WAC 388-449-0040

Effective June 1, 2012

WAC 388-449-0040 How does the department determine the severity of mental impairments?

If you are diagnosed with a mental impairment by an acceptable medical source described in WAC 388-449-0010, we use information from medical sources described in  WAC 388-449-0010  to determine how the impairment limits work-related activities.

1.    We review the following psychological evidence to determine the severity of your mental impairment:

a.    Psychosocial and treatment history records;

b.    Clinical findings of specific abnormalities of behavior, mood, thought, orientation, or perception;

c.    Results of psychological tests; and

d.    Symptoms observed by the examining practitioner, and other evidence, that show how your impairment affects your ability to perform basic work-related activities.

2.    We exclude diagnosis and related symptoms of alcohol or substance abuse or addiction, if we have evidence substance use is material to your impairment.

3.    If you are diagnosed with mental retardation, the diagnosis must be based on the Wechsler Adult Intelligence Scale (WAIS). The following test results determine the severity rating:

Intelligence Quotient (IQ) Score 

Severity Rating 

 85 or above 

None (1)

 71 to 84 

 Moderate (3)

60 to 70

 Marked (4)

59 or lower 

 Severe (5)

 

4.    If you are diagnosed with a mental impairment with physical causes, we assign a severity rating based on the most severe of the following four areas of impairment:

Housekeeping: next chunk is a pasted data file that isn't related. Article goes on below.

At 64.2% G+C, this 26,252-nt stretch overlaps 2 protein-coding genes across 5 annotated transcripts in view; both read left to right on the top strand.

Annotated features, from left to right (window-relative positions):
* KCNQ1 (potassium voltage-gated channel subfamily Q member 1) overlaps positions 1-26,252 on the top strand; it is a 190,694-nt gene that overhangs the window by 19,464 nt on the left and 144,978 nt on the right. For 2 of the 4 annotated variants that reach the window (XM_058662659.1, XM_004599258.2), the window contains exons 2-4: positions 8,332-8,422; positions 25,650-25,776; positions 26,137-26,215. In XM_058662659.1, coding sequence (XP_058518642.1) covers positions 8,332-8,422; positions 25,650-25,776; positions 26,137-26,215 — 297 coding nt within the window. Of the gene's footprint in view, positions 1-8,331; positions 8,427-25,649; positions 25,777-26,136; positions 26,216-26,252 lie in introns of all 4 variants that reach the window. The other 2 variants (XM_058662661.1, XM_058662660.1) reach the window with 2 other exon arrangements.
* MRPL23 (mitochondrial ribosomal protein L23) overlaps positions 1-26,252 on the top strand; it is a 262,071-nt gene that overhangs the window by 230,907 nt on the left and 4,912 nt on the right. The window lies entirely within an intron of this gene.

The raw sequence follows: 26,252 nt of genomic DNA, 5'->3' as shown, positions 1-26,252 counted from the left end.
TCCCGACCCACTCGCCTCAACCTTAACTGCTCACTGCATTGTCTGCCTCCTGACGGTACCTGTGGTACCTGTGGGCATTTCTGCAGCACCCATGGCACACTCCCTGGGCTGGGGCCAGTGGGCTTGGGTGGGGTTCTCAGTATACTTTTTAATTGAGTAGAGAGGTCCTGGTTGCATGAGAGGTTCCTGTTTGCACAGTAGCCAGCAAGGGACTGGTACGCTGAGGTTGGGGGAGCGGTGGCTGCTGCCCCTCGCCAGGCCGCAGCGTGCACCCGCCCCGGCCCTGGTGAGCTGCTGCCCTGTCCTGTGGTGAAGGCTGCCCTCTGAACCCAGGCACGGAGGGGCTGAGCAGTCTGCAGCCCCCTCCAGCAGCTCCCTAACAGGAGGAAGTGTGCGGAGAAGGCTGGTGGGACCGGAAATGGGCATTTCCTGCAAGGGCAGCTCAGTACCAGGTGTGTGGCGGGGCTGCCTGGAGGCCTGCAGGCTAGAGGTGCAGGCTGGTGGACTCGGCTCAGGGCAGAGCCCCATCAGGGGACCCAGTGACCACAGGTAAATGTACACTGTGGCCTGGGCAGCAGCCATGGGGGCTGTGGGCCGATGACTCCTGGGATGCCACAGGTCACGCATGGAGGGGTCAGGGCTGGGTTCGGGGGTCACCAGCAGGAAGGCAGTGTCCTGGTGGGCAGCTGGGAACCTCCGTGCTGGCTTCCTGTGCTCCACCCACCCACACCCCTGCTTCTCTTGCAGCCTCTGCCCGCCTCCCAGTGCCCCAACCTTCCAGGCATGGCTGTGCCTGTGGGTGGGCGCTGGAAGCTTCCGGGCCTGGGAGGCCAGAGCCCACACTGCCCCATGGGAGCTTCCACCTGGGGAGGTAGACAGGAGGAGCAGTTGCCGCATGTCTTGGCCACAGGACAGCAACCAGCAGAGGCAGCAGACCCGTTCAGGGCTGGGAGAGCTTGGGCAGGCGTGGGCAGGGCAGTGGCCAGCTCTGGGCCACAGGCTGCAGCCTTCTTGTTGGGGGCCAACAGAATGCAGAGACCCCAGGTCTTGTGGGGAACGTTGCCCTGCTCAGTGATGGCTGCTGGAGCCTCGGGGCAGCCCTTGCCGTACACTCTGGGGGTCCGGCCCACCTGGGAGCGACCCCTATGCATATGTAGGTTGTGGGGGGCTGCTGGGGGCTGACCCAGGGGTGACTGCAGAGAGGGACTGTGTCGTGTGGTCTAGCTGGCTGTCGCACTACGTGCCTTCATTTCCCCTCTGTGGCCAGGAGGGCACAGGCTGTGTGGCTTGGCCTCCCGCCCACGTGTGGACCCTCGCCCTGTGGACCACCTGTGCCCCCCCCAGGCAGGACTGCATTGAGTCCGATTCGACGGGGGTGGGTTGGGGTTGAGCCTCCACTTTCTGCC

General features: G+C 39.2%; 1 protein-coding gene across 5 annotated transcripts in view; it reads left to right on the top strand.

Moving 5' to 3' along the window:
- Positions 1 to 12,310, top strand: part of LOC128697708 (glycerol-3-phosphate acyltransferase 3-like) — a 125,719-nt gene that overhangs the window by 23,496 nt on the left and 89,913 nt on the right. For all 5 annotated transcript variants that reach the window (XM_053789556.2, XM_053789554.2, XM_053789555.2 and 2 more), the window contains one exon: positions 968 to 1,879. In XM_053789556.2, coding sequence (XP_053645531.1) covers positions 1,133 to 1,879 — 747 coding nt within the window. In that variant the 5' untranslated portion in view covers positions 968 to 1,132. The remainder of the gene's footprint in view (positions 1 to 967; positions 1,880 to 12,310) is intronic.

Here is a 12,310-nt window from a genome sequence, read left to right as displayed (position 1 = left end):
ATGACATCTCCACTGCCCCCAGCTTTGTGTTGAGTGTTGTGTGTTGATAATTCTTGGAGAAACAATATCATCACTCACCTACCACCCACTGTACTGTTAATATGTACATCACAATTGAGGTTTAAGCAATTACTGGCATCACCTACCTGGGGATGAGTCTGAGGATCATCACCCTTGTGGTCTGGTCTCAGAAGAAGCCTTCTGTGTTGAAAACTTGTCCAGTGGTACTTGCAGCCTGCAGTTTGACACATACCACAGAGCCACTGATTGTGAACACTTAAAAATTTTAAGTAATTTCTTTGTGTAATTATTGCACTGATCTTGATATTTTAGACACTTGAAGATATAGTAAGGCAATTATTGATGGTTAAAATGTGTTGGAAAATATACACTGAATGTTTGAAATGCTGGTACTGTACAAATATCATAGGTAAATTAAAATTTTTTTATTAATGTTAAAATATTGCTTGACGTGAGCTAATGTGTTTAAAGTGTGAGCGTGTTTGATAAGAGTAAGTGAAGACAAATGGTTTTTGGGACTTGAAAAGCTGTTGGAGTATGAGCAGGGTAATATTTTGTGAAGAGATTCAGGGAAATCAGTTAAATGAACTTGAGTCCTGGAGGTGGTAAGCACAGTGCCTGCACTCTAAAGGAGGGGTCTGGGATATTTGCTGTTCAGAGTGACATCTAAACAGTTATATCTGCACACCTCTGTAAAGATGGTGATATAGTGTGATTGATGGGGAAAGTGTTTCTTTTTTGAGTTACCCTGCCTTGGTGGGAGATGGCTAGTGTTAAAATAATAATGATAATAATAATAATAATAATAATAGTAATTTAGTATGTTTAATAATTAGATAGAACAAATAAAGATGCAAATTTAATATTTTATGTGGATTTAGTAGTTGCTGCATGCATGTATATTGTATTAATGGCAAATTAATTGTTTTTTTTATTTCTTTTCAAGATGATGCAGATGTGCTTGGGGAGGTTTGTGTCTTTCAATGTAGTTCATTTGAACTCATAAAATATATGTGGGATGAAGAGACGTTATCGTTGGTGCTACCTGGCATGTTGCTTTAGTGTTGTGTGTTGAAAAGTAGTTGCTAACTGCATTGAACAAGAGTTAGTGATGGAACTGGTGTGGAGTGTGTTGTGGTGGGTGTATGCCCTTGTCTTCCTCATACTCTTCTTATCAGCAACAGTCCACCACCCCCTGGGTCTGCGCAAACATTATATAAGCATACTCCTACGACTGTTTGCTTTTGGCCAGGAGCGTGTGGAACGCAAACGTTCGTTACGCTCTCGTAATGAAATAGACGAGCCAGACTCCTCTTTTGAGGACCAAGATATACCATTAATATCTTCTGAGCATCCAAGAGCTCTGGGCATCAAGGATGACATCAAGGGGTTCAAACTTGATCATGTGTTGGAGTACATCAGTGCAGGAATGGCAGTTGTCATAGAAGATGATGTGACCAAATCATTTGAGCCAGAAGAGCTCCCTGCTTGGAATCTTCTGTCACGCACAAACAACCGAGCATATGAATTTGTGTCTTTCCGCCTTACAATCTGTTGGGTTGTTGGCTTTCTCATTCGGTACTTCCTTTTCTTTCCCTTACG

a.    Short term memory impairment;

b.    Perceptual or thinking disturbances;

c.    Disorientation to time and place; or

d.    Labile, shallow, or coarse affect.

5.    We base the severity of an impairment diagnosed as a mood, thought, memory, or cognitive disorder on a clinical assessment of the intensity and frequency of symptoms that:

a.    Affect your ability to perform basic work related activities; and

b.    Are consistent with a diagnosis of a mental impairment as listed in the most recent published edition of the Diagnostic and Statistical Manual of Mental Disorders.

6.     We consider the combined effect of your symptoms on your ability to perform basic work activities. We determine the severity rating for a functional mental impairment as follows:

Symptom Ratings or Condition

Severity Rating 

a.    The clinical findings and objective evidence are consistent with significant limitation on performing one or more basic work activities.

Moderate (3)

b.    You  are diagnosed with a functional disorder with psychotic features.

c.    You have had two or more hospitalizations for psychiatric reasons in the past two years.

d.    You have had more than six months of continuous psychiatric inpatient or residential treatment in the past two years.

e.    The clinical findings and objective evidence are consistent with a very significant limitations on ability to one or more basic work activities.

Marked (4)

f.     The clinical findings and objective evidence are consistent with the inability to perform work activities.

 Severe (5)

 

 

7.    If you are diagnosed with any combination of mental retardation, mental impairment with physical causes, or functional mental impairment, we assign a severity rating as follows:


Condition

Severity Rating

a.    Two or more disorders with moderate severity (3) ratings; or

b.    One or more disorders rated moderate severity (3), and one rated marked severity (4).

 

Marked (4)

c.    Two or more disorders rated marked severity (4).

Severe (5)

This is a reprint of the official rule as published by the Office of the Code Reviser. If there are previous versions of this rule, they can be found using the Legislative Search page.